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Indian spirituality

Mountain Stewards
Sam Proctor, left, an elder of the Muskogee Creek Nation and a Medicine Man of the Nation, visits with Stan Cartwright in Meriwether County. Photo by Don Wells

Mountain Stewards
By Don and Diane Wells

Stan’s Story: Part 3
In tribal life, a “Medicine Man” serves as a spiritual leader and healer. This person often undergoes decades of training to gain the knowledge necessary to deal with various sicknesses and evil spirits.

But not all are trained; some inherit this ability. Stan’s great-grandmother, Lou Teal Allen, and his grandmother, Middie Lou Allen Cartwright, both had the gift of healing and of perceiving the spiritual world.

One of Stan’s fondest memories growing up in the Cove was going with his grandmother to pick plants to use for Indian medicine. He said they would travel all over the Cove for a day or more, gathering plants when they were in season. It was a special bonding experience between them.

Stan’s grandmother reverently was called “The Indian Woman.” She was not a “shaman” but had acquired a great knowledge about Indian medicine. Growing up in the Cove, Stan said they did not go to the doctor if they were ill. They went to grandmother and she fixed a potion or salve made from medicinal plants or gave them something to cure their illnesses. Unfortunately, today, there are few Indians who are able to perform the services of “The Indian Woman.”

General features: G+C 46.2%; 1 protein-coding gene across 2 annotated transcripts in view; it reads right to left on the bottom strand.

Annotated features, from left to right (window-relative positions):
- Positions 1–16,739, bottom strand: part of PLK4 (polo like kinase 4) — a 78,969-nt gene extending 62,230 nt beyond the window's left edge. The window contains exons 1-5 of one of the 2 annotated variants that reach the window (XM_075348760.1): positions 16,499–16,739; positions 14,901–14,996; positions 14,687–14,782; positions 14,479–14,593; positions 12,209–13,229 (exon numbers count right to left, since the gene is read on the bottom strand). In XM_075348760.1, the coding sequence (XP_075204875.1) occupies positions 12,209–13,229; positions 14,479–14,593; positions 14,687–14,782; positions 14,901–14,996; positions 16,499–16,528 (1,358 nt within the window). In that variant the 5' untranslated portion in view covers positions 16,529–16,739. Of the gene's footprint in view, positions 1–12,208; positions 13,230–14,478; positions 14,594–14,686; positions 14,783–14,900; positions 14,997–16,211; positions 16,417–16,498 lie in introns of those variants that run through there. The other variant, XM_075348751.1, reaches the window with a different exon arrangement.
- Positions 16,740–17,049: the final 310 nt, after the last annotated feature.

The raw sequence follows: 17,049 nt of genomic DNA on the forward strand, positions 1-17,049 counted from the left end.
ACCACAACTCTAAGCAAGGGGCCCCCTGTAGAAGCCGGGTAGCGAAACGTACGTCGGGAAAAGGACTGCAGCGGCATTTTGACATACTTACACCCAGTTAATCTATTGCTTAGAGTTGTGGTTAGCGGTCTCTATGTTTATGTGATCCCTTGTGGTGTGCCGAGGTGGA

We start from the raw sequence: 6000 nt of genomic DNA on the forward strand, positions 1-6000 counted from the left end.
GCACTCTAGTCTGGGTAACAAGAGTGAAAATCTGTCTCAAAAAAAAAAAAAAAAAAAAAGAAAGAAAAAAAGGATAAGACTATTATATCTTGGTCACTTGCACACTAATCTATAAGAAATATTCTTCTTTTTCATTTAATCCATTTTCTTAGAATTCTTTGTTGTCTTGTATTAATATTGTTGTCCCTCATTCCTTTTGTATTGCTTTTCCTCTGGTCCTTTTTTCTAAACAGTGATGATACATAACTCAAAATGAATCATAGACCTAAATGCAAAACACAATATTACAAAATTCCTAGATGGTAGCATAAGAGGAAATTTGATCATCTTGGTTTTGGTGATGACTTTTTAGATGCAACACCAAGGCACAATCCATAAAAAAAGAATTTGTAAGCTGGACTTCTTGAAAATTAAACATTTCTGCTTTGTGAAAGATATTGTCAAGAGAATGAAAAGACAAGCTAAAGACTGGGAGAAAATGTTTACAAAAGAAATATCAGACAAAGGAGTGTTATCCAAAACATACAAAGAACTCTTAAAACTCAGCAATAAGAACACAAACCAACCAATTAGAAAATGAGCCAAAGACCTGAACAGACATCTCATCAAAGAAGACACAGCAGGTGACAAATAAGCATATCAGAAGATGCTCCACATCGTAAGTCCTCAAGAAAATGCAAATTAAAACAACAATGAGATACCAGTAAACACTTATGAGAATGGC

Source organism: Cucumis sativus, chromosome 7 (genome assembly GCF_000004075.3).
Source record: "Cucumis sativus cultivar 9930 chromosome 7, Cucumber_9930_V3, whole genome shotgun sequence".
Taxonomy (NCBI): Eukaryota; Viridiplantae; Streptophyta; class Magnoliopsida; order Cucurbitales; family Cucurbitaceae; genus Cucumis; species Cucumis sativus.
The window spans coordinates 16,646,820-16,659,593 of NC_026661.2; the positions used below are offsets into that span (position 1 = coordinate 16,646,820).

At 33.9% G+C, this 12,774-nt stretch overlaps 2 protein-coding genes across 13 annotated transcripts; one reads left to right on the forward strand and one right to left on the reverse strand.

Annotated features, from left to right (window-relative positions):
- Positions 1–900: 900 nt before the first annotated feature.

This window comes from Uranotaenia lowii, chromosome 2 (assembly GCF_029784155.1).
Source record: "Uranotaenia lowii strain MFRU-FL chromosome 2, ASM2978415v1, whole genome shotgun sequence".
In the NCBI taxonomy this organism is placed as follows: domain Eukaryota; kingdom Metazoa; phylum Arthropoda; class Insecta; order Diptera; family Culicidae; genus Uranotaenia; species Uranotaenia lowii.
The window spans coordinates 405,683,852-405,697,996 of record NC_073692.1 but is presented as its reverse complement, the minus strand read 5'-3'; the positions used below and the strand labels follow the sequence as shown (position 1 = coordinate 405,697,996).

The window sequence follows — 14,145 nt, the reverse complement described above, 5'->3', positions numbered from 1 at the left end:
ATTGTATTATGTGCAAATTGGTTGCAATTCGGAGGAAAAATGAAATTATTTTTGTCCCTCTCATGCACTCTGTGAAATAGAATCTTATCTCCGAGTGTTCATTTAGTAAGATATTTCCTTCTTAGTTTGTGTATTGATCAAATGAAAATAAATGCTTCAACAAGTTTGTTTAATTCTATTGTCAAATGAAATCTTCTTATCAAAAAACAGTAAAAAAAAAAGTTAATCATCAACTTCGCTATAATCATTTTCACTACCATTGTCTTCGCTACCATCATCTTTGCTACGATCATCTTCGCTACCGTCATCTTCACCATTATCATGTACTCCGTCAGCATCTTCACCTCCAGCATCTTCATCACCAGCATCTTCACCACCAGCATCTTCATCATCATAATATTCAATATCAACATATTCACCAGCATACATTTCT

The deeper spiritual understanding inherited by Stan’s grandmother is not well understood and seldom spoken about by Native Americans. William Winn, an authority on Creek Indians in the Chattahoochee Valley and author of “The Old Beloved Path: Daily Life among the Indians of the Chattahoochee River Valley,” writes, “Special individuals called keethlulgi or ‘knowers’ among the Creeks were considered to be invested with spiritual powers beyond the ordinary.” He goes on to say they were not shamans but, rather, people with a rare and exceptional gift with deep spiritual and psychological wisdom—a sort of second sight.

To the Creek Indians, an integral part of daily life was keeping oneself pure and in balance with nature. Winn surmises the keethla's (singular form) main function seems to have been to help restore this balance. A Muskogee language scholar said they would write the word as kerrvlke for the group of knowers and kerry for a single knower.

The gift of kerry (or keethla) appears to be an inherited gift, and certain family members may have varying aspects of the gift. Stan’s father had it, as does Stan. Stan’s father told him some of those with the gift could speak to animals and to the dead. To prove his statement, his father would stand out in a field and, using a language he did not understand, call animals to him. Birds and four-legged animals would appear near them when his father called using languages unique to each species. Stan warned having the gift of keethla is not always considered a blessing. What he sees in his dreams sometimes can be disturbing to his well-being.